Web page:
Those voices intrude on our everyday world, my car GPS keeps trying to tell me what to do, it’s annoying and distracting, so I’ve turned “her” off. My mobile, keeps prompting me with alerts and other things to distract me, my office phone announces who is calling. Today, I was on a video conference, while simultaneously getting prompts from my office phone and mobile on two different calls. These distracted me for only a couple of seconds, but it was enough that the people on the other end of the video call noticed and asked if something was wrong. Fortunately, it was with a long time client, not a prospecting call, I apologized, muted everything and we continued.

Sorry for the long preamble, setting up this discussion. Increasingly, we are seeing technology that enables “voices in our heads,” or “prompts on our screens.” These are real time suggestions on what we might say next, in the conversation we are currently conducting.

I think the technology is very powerful, offering great promise, but I worry about the current implementation as a “voice in our heads.”

I have two key concerns:

The first is the distraction factor: How do we pay attention, being present, with the prospect, or customer, if we are also paying attention to the voice in our head or the prompt on our screens? We already experience the impact of distractions on calls all the time. We know when someone is not really paying attention to us, that they are answering emails as they talk, cruising the web, or looking at texts. We do it ourselves, often, embarrassingly asking, “Uh, I’m sorry, I missed that, can you repeat yourself?”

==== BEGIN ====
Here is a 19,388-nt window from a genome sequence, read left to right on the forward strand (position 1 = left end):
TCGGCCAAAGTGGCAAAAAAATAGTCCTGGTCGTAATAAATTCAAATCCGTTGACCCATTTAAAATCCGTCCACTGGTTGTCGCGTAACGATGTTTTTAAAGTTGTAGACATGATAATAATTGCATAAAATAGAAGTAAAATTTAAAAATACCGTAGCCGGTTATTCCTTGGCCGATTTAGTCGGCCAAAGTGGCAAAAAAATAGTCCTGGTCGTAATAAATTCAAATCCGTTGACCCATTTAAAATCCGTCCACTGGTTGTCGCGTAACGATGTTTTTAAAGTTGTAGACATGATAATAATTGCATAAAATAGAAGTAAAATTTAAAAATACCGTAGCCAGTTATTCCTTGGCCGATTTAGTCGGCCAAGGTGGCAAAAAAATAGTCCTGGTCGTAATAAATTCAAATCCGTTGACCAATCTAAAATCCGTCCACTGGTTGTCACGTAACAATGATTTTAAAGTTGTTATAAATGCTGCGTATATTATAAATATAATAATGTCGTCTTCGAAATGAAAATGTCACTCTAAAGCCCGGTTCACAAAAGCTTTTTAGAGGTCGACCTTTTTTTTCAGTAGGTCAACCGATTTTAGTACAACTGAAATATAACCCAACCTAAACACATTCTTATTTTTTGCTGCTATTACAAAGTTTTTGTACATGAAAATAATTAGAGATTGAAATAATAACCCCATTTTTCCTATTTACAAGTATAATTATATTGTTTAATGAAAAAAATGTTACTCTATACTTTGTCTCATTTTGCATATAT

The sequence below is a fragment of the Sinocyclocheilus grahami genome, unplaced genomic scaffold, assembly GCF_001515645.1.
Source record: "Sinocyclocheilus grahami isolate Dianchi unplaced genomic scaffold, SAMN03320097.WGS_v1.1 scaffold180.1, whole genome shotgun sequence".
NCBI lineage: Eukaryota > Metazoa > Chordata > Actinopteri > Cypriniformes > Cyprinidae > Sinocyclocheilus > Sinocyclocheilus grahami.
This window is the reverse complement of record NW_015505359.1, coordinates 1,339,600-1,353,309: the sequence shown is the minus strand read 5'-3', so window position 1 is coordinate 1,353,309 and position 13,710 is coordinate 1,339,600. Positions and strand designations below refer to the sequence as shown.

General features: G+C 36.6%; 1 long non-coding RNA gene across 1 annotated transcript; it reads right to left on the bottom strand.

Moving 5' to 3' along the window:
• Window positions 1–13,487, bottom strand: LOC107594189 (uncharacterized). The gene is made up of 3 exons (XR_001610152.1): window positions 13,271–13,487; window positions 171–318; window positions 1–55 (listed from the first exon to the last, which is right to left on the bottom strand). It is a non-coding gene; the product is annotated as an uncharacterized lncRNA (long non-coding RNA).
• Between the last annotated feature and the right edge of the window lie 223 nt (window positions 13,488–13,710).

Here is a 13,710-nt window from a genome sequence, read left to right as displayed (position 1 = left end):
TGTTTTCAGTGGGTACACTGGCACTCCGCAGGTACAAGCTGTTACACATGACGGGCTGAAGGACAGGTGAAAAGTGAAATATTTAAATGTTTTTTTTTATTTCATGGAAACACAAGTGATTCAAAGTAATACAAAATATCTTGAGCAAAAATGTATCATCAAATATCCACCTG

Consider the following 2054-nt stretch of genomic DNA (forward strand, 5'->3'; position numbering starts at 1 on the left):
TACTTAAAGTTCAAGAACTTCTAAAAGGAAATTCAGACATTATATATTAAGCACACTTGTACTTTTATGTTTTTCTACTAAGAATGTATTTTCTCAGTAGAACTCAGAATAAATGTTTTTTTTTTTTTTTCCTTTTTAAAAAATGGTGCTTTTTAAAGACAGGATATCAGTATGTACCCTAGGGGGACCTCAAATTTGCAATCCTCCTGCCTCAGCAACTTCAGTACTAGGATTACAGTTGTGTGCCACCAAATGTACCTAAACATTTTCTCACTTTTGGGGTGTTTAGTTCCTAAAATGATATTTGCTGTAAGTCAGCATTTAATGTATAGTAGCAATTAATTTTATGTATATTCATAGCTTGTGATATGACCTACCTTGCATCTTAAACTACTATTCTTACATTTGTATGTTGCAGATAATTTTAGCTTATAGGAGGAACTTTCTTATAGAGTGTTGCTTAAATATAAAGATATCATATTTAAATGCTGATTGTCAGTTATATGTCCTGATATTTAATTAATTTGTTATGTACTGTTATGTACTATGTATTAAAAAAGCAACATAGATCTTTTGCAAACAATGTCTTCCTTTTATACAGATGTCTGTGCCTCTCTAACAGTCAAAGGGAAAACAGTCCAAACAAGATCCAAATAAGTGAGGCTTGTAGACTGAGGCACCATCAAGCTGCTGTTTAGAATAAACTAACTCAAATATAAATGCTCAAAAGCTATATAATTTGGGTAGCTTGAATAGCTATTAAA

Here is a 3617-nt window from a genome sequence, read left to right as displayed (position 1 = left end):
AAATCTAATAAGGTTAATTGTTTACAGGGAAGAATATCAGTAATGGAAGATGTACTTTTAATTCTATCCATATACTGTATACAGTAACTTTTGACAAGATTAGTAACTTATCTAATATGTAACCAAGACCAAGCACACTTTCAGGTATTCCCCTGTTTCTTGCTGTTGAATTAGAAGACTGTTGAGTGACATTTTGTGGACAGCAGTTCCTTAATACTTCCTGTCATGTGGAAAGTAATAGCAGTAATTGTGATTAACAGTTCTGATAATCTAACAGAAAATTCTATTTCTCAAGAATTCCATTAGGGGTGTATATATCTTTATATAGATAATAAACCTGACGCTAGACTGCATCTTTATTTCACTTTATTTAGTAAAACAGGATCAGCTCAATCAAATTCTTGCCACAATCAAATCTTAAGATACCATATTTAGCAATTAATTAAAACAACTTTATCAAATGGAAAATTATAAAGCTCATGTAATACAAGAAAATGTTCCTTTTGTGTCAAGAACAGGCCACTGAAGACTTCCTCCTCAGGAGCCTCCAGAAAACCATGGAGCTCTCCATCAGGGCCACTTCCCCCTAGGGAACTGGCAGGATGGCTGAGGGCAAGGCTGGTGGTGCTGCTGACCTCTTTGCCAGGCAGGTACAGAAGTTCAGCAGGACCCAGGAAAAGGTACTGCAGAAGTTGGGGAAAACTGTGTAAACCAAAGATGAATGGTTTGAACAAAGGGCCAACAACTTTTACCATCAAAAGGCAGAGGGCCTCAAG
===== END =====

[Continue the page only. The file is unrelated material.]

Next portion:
We experience this in meetings daily, where people are physically present, but not there.

There is endless data about how stunningly unproductive we are when we pay attention to the voices in our heads, or the prompts on our screens.

My own personal experience is amazing. I’ve stopped, completely, all other distractions (OK, I slip up every once in a while). It’s amazing what happens, and how much more engaging the conversation is when one isn’t distracted. We actually get real work done–imagine that!

While this is a hugely important issue, there’s something more important.

We know, as coaches, that our coaching is far more effective and long lasting when we help our people learn and discover the best way of doing things themselves. We know that “telling” them what to do is stunningly ineffective. They don’t learn, they don’t grow, they don’t improve. We end up having to constantly be telling them what to do. (This has been known for millennia–“Feed a person a fish……”) And there is a huge amount of science supporting this.

The implementation of many of these technologies, combines these two devastating things–distracting our sales people with the “voices in their heads,” and suggesting what they should do, rather than helping the person discover them for themselves.

I’m really trying to be open minded and not let the fact that I’m one of those “old guys,” impact my thinking. After all, I did co-found, grow, and successfully sell one of the earliest AI based enterprise analytics companies. I, also, sit on the boards of a couple of companies doing very exciting things in AI/ML. So I think I get the technology, and can begin to grasp some of the potential.

But I struggle with much of the implementation we are seeing, particularly in platforms to “help” SDRs and other inside/phone based sale professionals. I wonder if the “voices in the head” or “prompts on the screen” approaches are really the most effective, or if there is a better implementation of the technology that can drive the performance and productivity of people.